It never occurred to me that my love of the Gin Blossoms’ “New Miserable Experience” was something I should be ashamed of until I wrote a short story for a Loft class in 2006. The story was called “Where Did You Sleep Last Night” and was set in 1994, shortly after Kurt Cobain killed himself. It was so epically shitty that the only traces of its existence reside in my memory. There might be a printed copy of it somewhere in my loft. Maybe.
The short story comes into this because it was my first inkling that not everyone revered the Gin Blossoms as highly as I did. When I talk about the Gin Blossoms, I’m specifically talking about their album “New Miserable Experience” released in 1992, and if you like you can add that song from “Empire Records” into this, also “Follow You Down.”
There was a scene in “Where Did You Sleep Last Night” that involved the main character and all her female buddies standing drunkenly in a bar not unlike The Grand Illusion in Eau Claire (and it might have even been The G.I.) and singing “Hey Jealousy” with much joy and vigor. The characters may have gone on to talk about the greatness of the Gin Blossoms. Who knows?
What I know is that when I got my marked up manuscript back from Vodo he had vehemently crossed out the Gin Blossoms reference. There might have even been a “Nope” or a “No Way” or even an “Ugh. Barf.” above the band name. There was something dismissive for sure followed by like five exclamations.
Of course I read that critique of the Gin Blossoms and was all, “Vodo has been so tainted by hipster bullshit that he doesn’t even know good music anymore. I bet he likes TV on the Radio or some such crap.”
Like I said, this was my first run in with someone who didn’t love the Gin Blossoms. Of course, it had been about 13 years since I discussed the Gin Blossoms with anyone, but still. . . I needed my world view validated, so I started asking my friends about their love the Gin Blossoms.
Let me tell you, there was not a lot of love to be found. What was wrong with people?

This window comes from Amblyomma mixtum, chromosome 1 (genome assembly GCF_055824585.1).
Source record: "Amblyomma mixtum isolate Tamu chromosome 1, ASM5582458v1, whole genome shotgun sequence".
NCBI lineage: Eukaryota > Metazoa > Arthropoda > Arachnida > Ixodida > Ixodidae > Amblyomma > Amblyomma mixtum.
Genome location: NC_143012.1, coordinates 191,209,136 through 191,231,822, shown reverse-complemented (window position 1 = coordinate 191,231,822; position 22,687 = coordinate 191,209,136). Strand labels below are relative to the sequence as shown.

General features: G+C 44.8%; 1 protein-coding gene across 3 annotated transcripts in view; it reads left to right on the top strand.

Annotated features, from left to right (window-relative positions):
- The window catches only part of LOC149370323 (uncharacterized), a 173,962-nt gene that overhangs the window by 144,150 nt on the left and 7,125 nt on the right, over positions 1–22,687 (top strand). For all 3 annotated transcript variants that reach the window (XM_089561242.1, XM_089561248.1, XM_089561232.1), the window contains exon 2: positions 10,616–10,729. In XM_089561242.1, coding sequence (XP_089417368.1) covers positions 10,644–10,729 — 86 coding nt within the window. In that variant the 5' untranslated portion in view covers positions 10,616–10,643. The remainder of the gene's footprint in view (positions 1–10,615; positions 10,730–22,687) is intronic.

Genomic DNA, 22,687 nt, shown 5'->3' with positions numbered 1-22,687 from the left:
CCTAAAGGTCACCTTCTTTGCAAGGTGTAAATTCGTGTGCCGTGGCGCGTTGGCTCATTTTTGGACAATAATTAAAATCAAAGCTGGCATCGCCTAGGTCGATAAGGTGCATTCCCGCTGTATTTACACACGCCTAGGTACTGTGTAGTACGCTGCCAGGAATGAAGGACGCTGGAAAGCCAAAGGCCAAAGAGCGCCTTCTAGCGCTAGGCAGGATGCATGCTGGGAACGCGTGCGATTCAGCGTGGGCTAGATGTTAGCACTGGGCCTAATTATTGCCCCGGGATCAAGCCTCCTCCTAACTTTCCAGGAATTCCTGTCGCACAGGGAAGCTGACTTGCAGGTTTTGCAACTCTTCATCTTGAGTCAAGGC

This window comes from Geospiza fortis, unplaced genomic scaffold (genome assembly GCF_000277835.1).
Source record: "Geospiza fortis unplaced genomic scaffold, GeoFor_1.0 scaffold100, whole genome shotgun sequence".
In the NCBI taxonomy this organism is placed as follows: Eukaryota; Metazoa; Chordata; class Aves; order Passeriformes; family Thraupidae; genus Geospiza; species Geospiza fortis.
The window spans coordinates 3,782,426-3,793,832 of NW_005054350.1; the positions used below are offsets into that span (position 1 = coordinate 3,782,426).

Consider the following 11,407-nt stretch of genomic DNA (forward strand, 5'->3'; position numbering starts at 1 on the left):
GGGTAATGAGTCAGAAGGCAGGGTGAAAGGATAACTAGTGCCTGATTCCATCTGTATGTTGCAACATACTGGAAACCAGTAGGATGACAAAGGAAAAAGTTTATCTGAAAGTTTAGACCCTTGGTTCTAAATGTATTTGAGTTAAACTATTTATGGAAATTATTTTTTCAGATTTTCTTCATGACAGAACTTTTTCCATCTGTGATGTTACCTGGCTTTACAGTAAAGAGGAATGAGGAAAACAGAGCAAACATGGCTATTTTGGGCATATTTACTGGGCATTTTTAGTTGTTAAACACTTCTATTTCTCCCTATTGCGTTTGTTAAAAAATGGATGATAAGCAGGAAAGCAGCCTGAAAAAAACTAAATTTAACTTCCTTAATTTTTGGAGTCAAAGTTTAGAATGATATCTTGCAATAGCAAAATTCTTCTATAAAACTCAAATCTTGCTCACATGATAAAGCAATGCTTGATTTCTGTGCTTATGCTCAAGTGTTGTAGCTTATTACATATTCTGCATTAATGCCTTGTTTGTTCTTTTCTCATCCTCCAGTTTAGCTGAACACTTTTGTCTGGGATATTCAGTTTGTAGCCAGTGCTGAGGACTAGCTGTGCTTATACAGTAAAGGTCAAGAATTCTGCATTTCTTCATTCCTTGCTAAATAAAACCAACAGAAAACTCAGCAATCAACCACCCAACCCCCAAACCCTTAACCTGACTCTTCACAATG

[heading_entrance title=”Lost Horizons” text=”She had nothing left to say so she said she loved me & I stood there grateful for her lie.”]
The Gin Blossoms came around at a precarious time in rock & roll and pop music. Nirvana and grunge had taken over the world. Mφtley Crόe & Poison were shown the exit, and top 40 music was trying to figure out what exactly it was going to be now.
So here comes “New Miserable Experience” a power pop record that leaned alt-country, which was barely a thing at the time, filled with lyrics that touched on some of GenX’s favorite topics: hopelessness, angst, authenticity, and the burden of growing up in the shadow of the fucking baby boomers (or, as it’s more commonly called “being a slacker”). There were songs that also mined lyrical gold: heartbreak.
Aside: I cannot tell you how many times I have heard “Cheatin'” come on shuffle while I’m doing something and wondered which early Wilco record it was one. Or maybe Uncle Tupelo, I would ask myself. No, definitely Old 97’s.
[heading_entrance title=”Hey Jealousy” text=”If you don’t expect too much from me, you might not be let down.”]
Now I would argue most of the brilliance of this album lies in the fact that the songs were emotionally heavy without sounding like it. They sounded like mindless fun, which was a delightful respite from the overbearing significance in all things grunge. Then there was the hooks that were catchy as hell and choruses that were instantly singable.
And I cannot state this strongly enough: the record was fun. FUN! God, did we need some musical fun up in the early 90s. Everything sounded so fucking serious.
The record obviously struck a chord and went quadruple platinum. Yeah, 4,000,000 copies.
Which is, of course, why so many sneer at it with derision. Hell, I’m often that sneering jackhole. I firmly believe when something gets that popular, appeals to that many people, it’s watered down, crappy pap designed to be palatable to a great number of people (see: Nicholas Sparks’ books, Twilight, and most sit-coms). However, sometimes the unthinking mindless masses get it right (see: Adele, The Fault in Our Stars, and cookies).
[heading_entrance title=”Found Out About You” text=”Is there a line that I could write, sad enough to make you cry?”]
Though many might claim differently now (like so many Spin Doctors deniers), everyone seemed to dig “New Miserable Experience” in 1993. You could talk about “Hey Jealousy” or “Mrs. Rita” with everyone you knew or met. Maybe that’s some of its romance. It seemed to be one of the last records where it was okay that everyone liked it and there was no snark or derision or “I heard of them first.”
It could also be my nostalgia making that last part up, because this record is very much 1993 to me — smoky bars, drunken singing, and the taste of a Delusion.
Regardless, it’s a damn fine not-quite-alt-country, power pop record that deserves way more accolades than it gets.